Books: Sherlock Holmes*

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An Author Tells of War, Murder, Spooks, Disease

The Student. Conan Doyle was educated under the iron rod of the 'Jesuits. Said one of his masters, hearing that he proposed to be a civil engineer: "Well, Doyle, you may be an engineer, but I don't think you will ever be a civil one." He was perpetually in scrapes, liked to fight. Later, at Edinburgh University, studying medicine, he met a bearded barrel of a man, original of "Professor Challenger" in The Lost World. There, also, was Joseph Bell, surgeon, whose specialty was diagnosis through observation and deduction. Bell was the original Sherlock Holmes.

The Voyager. Now a physician, Doyle spent seven months on an arctic whaling trip. He ended the expedition an experienced hand with the harpoon. The following year found him sliding down the west coast of Africa in a tiny steamer. Ensued storm, narrow escapes from shipwreck, fire at sea, native savages, blackwater fever, swimming in shark-infested waters, curious fish, all the relentless cruelty of "the great, sullen, brown Continent."

The Doctor. Medical practise he began as assistant to a formidable creature, half lunatic, half genius, half doctor, half quack, who later turned against him and cunningly contrived to leave him stranded practically penniless in Portsmouth. A minute practice and an occasional short story kept him alive. At about this time, the Sherlock Holmes stories began to be written.

The Sleuth. The creator of Sherlock Holmes was bombarded with problems for solution by the methods of his best-known character. Many of these he tackled, with varying degrees of success.

The Warrior. Doyle's first experience with war was on the banks of the Nile, following a health trip to Egypt which involved him in various forms of desert adventure. The Boer War brought him to South Africa as an army surgeon, gave him a good taste of the unpleasanter forms of conflict, including work in a hospital improvised during an enteric epidemic. The town could be smelt rather than seen. The Great War found him roaming about the front-line trenches—French, Australian, Italian. After the Boer War and during the Great War, Doyle devoted a good deal of time to propagandist writing. He has been at all times greatly interested in war and the waging of it.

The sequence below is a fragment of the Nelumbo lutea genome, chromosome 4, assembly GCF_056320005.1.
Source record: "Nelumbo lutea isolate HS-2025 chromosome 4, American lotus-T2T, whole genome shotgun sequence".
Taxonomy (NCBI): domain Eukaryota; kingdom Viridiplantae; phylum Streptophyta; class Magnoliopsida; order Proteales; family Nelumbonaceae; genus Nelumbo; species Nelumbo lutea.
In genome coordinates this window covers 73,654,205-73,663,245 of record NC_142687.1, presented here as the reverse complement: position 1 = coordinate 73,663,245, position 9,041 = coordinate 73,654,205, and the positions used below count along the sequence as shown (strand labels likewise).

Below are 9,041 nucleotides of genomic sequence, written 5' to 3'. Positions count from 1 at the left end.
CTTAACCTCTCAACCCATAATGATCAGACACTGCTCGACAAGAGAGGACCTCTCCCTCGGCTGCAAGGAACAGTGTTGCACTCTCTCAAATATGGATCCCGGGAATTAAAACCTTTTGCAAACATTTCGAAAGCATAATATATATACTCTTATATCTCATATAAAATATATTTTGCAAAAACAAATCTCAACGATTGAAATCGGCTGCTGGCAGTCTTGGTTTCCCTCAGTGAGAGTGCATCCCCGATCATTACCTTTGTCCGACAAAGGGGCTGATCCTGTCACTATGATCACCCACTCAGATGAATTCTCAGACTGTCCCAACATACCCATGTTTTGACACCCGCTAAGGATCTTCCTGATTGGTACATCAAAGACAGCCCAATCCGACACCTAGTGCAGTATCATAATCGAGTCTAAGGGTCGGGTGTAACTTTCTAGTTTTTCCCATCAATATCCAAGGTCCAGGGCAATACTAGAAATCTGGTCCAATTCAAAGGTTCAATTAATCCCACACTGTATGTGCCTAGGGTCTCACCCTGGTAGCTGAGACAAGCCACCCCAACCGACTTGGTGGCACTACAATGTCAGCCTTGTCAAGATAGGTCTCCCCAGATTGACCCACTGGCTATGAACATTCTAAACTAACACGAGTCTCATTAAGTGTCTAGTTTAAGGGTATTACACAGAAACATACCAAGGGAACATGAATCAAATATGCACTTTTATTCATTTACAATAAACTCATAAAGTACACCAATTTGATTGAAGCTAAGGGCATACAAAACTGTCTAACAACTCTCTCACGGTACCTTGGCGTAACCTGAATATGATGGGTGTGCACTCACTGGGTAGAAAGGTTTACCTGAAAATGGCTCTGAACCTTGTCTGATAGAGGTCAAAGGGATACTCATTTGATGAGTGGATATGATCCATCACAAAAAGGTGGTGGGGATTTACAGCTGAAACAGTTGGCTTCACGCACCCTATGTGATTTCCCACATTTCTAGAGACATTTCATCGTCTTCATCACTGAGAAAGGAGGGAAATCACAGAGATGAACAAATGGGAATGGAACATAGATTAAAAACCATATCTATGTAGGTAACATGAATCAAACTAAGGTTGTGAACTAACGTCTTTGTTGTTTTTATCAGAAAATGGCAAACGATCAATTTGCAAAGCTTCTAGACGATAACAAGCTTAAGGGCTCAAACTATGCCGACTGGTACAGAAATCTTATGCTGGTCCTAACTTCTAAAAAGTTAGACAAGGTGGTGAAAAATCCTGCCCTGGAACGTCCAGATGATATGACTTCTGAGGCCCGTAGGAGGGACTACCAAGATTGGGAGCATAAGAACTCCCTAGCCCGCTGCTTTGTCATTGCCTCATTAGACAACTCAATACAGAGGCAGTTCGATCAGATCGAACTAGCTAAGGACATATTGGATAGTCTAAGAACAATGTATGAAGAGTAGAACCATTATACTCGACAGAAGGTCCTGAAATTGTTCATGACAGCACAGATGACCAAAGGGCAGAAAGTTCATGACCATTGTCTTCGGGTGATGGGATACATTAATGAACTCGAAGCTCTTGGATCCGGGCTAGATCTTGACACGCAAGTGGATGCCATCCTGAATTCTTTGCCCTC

The Lecturer. His interests in spiritualism brought Doyle on several trips to the U. S., spreading the gospel of the psychic. He enjoys lecturing.

The Spiritualist. Spooks were always among Doyle's chief interests. The later years of his life have been almost wholly devoted to studying psychic phenomena and broadcasting his conclusions. He assures the reader that he has chatted with spirits, held their hands, smelt ectoplasm, seen prophecies fulfilled, seen heavy objects flying about, heard supernatural whistling and singing.

The Sportsman. Big, powerful, restless, Doyle is first of all a man of action. He is proficient at most games. Brilliant cricketer, masterly billiard player, fisherman, footballer, horseman, skier, first-rate boxer (he was asked to referee the Johnson-Jeffries fight), golfer — he has at least dabbled in everything.

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